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Photo Essays


Cotton to Cloth

From cotton to cloth... images, materials, tools, an exhibition on cotton handloom weaving


The skylight falls on the loom as the shuttle moves across in rhythmic continuity. The eyes focus, the foot moves and then the hand; thread by single cotton thread, the weft merges effortlessly with the warp - two identities dissolve magically into a third and a skilled old master might also add the extra weft for that intricate jamdani.


The journey from the cotton field to the handloom fabric is one of Andhra Pradesh's most well known - the journey of many journeys : from fields to spinning wheels, from the white of cotton to nature's blues, greys and yellows : many yarns to one elaborate warp, the warp that then makes it to the loom.


  • Cotton
    Natural coloured red-cotton Erra Patti (left) and hill-cotton Konda Patti, traditional varieties of cotton from Srikakulam.
  • Separating cotton and seed
    Separating cotton and seed
    The cotton fibre is separated seed by seed in an intense and labourious process. This is an integral part of making of the renowned khadi of Ponduru.
  • Cleaning cotton with fish jaw
    Cleaning cotton with fish jaw
    Cotton fibre on every seed is cleaned by hand with the help of the jaw bone of the valuga fish. This is the traditional method that also helps align the fibre and ensure good quality in the final product.
  • Hand carding
    Hand carding
    Fibres of cotton separated from the seed are hand carded with the bow string to help align the fibres. This ensures ease and quality in spinning and eventually in the woven fabric.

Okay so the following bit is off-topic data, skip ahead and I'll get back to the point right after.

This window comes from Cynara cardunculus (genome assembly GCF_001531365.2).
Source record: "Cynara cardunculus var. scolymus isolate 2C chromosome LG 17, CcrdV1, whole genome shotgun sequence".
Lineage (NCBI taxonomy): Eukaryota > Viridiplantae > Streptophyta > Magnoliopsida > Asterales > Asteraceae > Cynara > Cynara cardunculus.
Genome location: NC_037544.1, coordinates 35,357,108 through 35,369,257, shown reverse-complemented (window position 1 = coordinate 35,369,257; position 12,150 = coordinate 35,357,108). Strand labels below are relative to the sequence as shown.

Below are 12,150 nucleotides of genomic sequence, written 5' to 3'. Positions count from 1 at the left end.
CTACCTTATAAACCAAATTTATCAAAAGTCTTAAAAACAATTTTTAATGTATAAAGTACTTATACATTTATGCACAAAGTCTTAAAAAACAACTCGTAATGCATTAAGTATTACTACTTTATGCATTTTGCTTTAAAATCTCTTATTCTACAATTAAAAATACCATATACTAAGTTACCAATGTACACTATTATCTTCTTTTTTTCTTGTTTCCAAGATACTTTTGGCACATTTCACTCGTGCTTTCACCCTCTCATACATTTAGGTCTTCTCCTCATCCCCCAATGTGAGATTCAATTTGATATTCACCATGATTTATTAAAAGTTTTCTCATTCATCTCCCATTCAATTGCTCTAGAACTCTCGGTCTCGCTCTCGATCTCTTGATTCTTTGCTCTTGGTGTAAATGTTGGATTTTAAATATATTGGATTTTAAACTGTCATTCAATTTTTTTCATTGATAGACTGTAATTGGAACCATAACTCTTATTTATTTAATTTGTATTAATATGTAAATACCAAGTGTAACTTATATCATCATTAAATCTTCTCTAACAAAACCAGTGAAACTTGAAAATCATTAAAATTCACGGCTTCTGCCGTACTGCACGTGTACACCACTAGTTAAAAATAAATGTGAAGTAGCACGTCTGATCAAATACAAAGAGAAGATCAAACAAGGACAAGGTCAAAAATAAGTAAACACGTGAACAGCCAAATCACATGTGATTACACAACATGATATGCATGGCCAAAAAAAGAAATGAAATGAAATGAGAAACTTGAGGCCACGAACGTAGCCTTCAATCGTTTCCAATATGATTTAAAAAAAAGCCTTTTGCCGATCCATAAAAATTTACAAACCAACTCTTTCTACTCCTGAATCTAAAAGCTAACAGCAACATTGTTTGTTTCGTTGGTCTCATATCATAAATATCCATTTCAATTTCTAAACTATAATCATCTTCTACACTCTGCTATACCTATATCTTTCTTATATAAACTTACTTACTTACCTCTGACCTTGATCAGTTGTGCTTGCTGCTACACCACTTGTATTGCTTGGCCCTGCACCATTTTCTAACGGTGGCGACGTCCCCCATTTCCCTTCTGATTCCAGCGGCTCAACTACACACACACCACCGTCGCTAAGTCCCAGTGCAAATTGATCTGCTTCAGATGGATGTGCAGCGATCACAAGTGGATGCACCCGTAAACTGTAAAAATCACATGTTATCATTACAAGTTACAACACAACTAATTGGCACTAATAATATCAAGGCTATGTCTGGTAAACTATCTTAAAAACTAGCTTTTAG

• Spinning
    Most pre loom processes for making khadi like spinning here are done by women. The women of Ponduru are masters at spinning and can generate very fine yarn of counts upto 120 which is usually used for producing muslins.
  • Yarn scoured for dyeing
    Yarn scoured for dyeing
    Yarn needs to be washed properly before taken for dyeing. This helps to remove the external matter and prepares it for better absorption of the dye colour.
  • Harda treatment before dyeing
    Harda treatment before dyeing
    Dyeing of cotton yarn is an elaborate process that has many steps. Here the yarn is treaded with a mixture of harda and cow-dung after scouring to help the process of absorption and fixing of the dye colour to the yarn.
  • Checking yarn for colour evenness
    Checking yarn for colour evenness
    The human element, be it in weaving, dyeing or ensuring quality is integral to the handloom process.
  • Yarn in natural dyes
    Yarn in natural dyes
    Anaar, katha, neel, ratanjyot, manjistha… artisans and traditional technologists use a range of natural materials to dye cotton yarn.
  • Yarn dyed
    Yarn dyed
    The bark of ratanjyot, also known as jatropha, yields a dye that colours yarn in a beautiful grey.
  • Street sizing
    Street sizing
    Sizing is unique to the handloom weaving process. It aligns and strengthens the yarn before weaving and ensures that the woven fabric is soft and supple.
  • Yarn rolled for warping
    Yarn rolled for warping
    Winding the Warp involves elaborate calculations to create the appropriate structure of fabric. This in turn ensures qualities like durability, strength and drape that are the hallmarks of the hand woven fabric.
  • Weaver at the loom
    Weaver at the loom
    A young woman weaving natural dyed khadi saree. Weaving is predominantly done by men traditionally, while most of the pre-weaving processes are done by women.
  • Three shuttle weaving
    Three shuttle weaving
    Kuppadam (three shuttle weaving) is one of the high skilled techniques of handloom weaving that is unique to district of Srikakulam today.
  • Jamdani
    The extra weft technique of Jamdani is practiced by only a few extremely accomplished weavers of Ponduru in Srikakulam District. The Jamdani is a highly skilled traditional technique for surface ornamentation. Precision meets aesthetic here in a manner with few parallels.
  • Pulugurtha
    100s of weavers co-operatives like this one in Pulugurtha dot the rural landscape across Andhra Pradesh. Thousands of weavers families constitute the members of these co-operatives that a crucial link in keeping alive the cotton handloom industry in the state.